Nearly 5.7 Million Sri Lankans in Dire Need of Life-Saving Aid: UN

By Aldgra Fredly
Aldgra Fredly
Aldgra Fredly
Aldgra Fredly is a freelance writer based in Malaysia, covering Asia Pacific news for The Epoch Times.
June 11, 2022Updated: June 13, 2022

Sri Lanka’s unprecedented economic crisis has left millions of its people in need of life-saving aid, with the severe shortages of essential medicines and frequent power cuts jeopardizing the country’s health care system.

Nearly 5.7 million people in Sri Lanka, including children, are in need of immediate life-saving assistance, according to the United Nations.

The U.N. launched a worldwide public appeal on June 9 to provide $47.2 million of aid between June and September to 1.7 million people whose livelihoods and food security are most at risk.

“Sri Lanka’s once-strong healthcare system is now in jeopardy, livelihoods are suffering, and the most vulnerable are facing the greatest impact,” Hanaa Singer-Hamdy, U.N. resident coordinator in Sri Lanka, said in a statement.

The U.N. stated that close to 200 essential medicines are out of stock, as have more than 2,700 surgical and 250 regular laboratory items, because of the government’s inability to pay for imports.

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A mother with her child speaks with a nurse in Lady Ridgeway Hospital for Children in Colombo, Sri Lanka, on April 21, 2022. Sri Lanka used to import about 85 percent of its pharmaceutical supplies, but is suffering its worst economic crisis since 1948. (Ishara S. Kodikara/AFP via Getty Images)

UNICEF, the U.N. agency for children, stated that $25.3 million is needed to provide essential needs to the most vulnerable children in Sri Lanka. It also stated that 70 percent of households had reduced food consumption because of rising food prices.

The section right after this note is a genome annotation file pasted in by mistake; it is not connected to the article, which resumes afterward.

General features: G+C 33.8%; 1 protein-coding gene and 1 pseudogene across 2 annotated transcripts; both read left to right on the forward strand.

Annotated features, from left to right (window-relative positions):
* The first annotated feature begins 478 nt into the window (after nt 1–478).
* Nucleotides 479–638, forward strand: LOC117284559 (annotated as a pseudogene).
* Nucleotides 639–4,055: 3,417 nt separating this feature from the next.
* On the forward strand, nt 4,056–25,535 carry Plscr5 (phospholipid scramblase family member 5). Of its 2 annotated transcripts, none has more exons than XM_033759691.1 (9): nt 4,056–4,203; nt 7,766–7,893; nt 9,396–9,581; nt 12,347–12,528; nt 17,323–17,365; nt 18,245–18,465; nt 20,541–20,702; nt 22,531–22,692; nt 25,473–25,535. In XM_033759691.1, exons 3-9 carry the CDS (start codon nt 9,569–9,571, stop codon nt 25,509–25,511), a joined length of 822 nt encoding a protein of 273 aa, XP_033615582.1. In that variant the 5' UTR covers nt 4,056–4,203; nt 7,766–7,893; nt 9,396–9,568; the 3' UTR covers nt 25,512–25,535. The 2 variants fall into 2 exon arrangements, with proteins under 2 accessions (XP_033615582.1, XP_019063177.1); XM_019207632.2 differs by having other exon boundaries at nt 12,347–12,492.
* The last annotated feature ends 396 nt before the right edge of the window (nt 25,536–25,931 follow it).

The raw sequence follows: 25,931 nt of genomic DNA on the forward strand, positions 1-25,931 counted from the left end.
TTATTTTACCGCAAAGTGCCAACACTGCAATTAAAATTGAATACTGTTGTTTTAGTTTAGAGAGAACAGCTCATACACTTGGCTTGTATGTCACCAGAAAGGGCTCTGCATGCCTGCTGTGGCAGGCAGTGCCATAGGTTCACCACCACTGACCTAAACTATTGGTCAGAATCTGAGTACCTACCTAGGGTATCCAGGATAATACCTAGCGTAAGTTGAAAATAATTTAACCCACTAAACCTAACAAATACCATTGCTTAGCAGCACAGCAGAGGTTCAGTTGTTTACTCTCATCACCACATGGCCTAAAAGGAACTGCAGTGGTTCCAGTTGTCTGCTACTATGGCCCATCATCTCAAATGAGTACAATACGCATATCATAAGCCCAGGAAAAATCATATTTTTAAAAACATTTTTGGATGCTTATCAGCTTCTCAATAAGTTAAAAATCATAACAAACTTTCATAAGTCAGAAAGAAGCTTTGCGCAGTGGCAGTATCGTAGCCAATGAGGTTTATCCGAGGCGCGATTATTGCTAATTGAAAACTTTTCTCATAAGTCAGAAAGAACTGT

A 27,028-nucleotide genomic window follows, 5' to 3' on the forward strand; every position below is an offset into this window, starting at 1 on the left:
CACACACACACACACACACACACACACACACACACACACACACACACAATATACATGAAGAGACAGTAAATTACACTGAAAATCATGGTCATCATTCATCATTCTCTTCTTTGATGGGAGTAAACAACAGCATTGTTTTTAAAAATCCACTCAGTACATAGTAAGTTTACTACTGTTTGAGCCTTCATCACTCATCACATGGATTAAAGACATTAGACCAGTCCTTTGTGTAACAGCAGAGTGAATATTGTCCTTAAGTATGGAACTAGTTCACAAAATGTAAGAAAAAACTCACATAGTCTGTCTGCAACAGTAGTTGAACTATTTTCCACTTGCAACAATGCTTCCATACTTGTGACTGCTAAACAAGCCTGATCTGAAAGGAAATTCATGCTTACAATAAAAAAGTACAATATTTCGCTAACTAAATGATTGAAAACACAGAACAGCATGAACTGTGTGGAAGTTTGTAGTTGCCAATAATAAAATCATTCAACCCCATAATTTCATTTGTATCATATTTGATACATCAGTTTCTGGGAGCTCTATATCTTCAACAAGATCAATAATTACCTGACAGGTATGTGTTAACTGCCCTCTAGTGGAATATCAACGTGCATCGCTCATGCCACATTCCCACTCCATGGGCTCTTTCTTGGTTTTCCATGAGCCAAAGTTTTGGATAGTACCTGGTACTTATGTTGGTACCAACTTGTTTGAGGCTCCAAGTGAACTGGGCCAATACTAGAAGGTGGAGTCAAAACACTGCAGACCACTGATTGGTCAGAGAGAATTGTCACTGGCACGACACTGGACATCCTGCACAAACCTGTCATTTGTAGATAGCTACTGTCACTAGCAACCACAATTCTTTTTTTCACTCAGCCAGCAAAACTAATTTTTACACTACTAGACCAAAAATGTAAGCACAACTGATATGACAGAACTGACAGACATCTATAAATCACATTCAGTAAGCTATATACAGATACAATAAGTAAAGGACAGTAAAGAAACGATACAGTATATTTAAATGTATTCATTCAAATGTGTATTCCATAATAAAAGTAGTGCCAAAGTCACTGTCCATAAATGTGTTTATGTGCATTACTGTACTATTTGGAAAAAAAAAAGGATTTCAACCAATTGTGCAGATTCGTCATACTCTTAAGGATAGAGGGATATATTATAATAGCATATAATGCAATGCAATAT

Christian Skoog, the UNICEF representative in Sri Lanka, said the current crisis is “stretching families to their limits” and that two in five infants in Sri Lanka weren’t fed the minimum appropriate diet.

“25 essential medicines for children and pregnant women—including for use in intensive care unit, surgeries, and treatment of life-threatening disease—are expected to run out in the next two months [and] this list is only growing. It’s a race against time,” he wrote on Twitter.

Sri Lanka already had the second-highest child malnutrition rate in South Asia before the economic crisis. The country’s food inflation stood at 57.4 percent in May, with widespread food and fuel shortages, as well as daily power cuts.

Thousands of Sri Lankans have taken to the streets to protest the government’s mishandling of the country’s worst economic crisis since its independence.

Then-Prime Minister Mahinda Rajapaksa resigned on May 9 after the prolonged protests turned deadly. His replacement, Ranil Wickremesinghe, was sworn in on May 12.

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Men on a scooter ride past the burned buses near Sri Lanka’s former Prime Minister Mahinda Rajapaksa’s official residence, ‘Temple Trees,’ a day after they were torched by protesters in Colombo, Sri Lanka, on May 10, 2022. (Ishara S. Kodikara/AFP via Getty Images)
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Sri Lanka’s Prime Minister Ranil Wickremesinghe (C), visits a Buddhist temple after his swearing-in ceremony in Colombo, Sri Lanka, on May 12, 2022. (Ishara S. Kodikara/AFP via Getty Images)

Sri Lanka requires at least $6 billion to stay afloat over the next six months, Wickremesinghe said on June 7, noting that the next three weeks will be “a tough time” for the country to obtain fuel.

He said talks are underway with the International Monetary Fund and lending partners, including India, Japan, and China, for loan packages.

India extended a $55 million credit line to Sri Lanka on June 10 to help cover the cost of importing 65,000 metric tons of urea fertilizer, according to local reports.

Sri Lanka had also requested China to amend the terms of a $1.5 billion yuan-denominated swap facility that it signed last year, which stipulates that the fund can only be used provided that Sri Lanka has enough foreign reserves to last three months.

“We will not be debt-free under that condition,” Wickremesinghe told Parliament, noting that the country has had no foreign reserves for three months since the loan was taken.

The country is on the verge of bankruptcy, with its foreign exchange reserves plummeting by 70 percent in the past two years and $25 billion in foreign debt maturing in five years.

The government stated on April 12 that it was suspending foreign debt repayments.